Thursday, June 21, 2007

Casteism Has NO Place in SIKHI

Dr. Ronki Ram makes a good point in this article and it is a shame that people who call themselves Sikh, take positions along casteist lines. Anyone who is a Sikh, should NOT be seen as anything other than as a Sikh first and foremost. People often make excuses for their own casteist behaviour by blaming the other party for thinking along caste lines when saying, "they don't see themselves as Sikhs first!"

You need to make the point in your own homes and circles that casteism (and gender bias for that matter) doesn't fly and that all Sikhs are equal and have equal rights whether in regards to marriage, death, birth, etc... and particularly in performing any and every function in the propagation and performance of religious duties.

If members of the Sangat think that Dalits are lacking in knowledge of Sikhi then why not start programs on the correct application of Sikh principles and do parchar amongst them to explain Sikhi fully and satisfactorily?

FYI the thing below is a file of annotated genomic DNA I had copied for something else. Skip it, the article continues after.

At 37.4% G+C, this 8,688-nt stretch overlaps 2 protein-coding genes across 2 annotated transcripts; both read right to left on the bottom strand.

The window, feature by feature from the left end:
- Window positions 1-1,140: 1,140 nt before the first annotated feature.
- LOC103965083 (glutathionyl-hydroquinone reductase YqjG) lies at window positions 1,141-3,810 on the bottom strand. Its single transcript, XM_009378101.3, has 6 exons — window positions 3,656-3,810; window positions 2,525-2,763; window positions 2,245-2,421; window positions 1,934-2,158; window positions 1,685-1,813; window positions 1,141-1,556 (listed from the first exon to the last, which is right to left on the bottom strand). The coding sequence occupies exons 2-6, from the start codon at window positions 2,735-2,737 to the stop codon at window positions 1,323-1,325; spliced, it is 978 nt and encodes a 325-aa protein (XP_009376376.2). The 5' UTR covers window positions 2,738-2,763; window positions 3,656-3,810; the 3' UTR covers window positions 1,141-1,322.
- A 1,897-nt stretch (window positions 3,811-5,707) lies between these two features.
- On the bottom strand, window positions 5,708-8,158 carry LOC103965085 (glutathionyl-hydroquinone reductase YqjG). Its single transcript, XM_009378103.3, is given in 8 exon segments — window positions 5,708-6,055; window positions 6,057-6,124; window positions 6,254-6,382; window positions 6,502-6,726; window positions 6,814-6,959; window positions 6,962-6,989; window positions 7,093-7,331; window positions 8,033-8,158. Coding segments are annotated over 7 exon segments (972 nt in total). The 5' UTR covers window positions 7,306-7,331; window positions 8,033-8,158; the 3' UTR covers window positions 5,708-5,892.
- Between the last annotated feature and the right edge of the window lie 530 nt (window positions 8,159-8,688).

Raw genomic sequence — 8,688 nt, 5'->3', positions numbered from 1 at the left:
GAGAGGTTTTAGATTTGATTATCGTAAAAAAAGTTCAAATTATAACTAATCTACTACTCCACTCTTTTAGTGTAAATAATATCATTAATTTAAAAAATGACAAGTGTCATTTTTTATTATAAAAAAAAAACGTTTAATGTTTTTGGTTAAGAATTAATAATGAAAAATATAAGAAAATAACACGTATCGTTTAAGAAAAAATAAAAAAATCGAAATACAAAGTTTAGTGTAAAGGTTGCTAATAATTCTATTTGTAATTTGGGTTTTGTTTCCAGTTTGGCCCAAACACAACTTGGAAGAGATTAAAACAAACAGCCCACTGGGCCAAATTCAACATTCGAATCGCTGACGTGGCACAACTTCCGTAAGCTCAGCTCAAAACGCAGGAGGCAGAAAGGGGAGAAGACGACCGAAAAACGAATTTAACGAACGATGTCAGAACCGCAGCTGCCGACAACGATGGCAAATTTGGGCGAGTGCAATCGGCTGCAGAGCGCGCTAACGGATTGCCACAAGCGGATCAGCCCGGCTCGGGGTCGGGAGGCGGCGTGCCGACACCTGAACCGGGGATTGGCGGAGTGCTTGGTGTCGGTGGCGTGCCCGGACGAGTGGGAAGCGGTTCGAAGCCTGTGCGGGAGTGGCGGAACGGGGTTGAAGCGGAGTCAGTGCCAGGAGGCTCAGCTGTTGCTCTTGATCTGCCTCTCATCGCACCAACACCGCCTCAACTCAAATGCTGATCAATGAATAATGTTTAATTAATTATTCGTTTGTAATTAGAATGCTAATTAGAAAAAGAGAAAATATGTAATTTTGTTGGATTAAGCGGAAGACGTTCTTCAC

If its a question of Dalits not being the 'same', then that's your problem NOT theirs. As Sikhs we are all equal and should only look at a person's character and actions, not their 'caste', in deciding if we want to associate with someone or not.

Casteism is a poison and Sikhi is the antidote. However, like any medicine, balm or ointment, it will only work if the patient is willing to 'use as directed'. Being a cultural Sikh isn't the same as being an actual Sikh. Sikhism isn't a social club, it's a way of life to be a better human being and be put on the road to enlightenment and union with Waheguru, aka God.

Perhaps if SGPC, Akal Takht, and DSGMC and other Panthic bodies would get their act together and engage in meaningful parchar (education, proselytizing) of Sikh values, principles, beliefs and prayers, there wouldn't be a need for 'Deras' and pakhandi Babas (fake preachers).

Social Catastrophe in the Making: Religion, Deras, and Dalits in Punjab
Written by Dr. Ronki Ram
Friday, June 15, 2007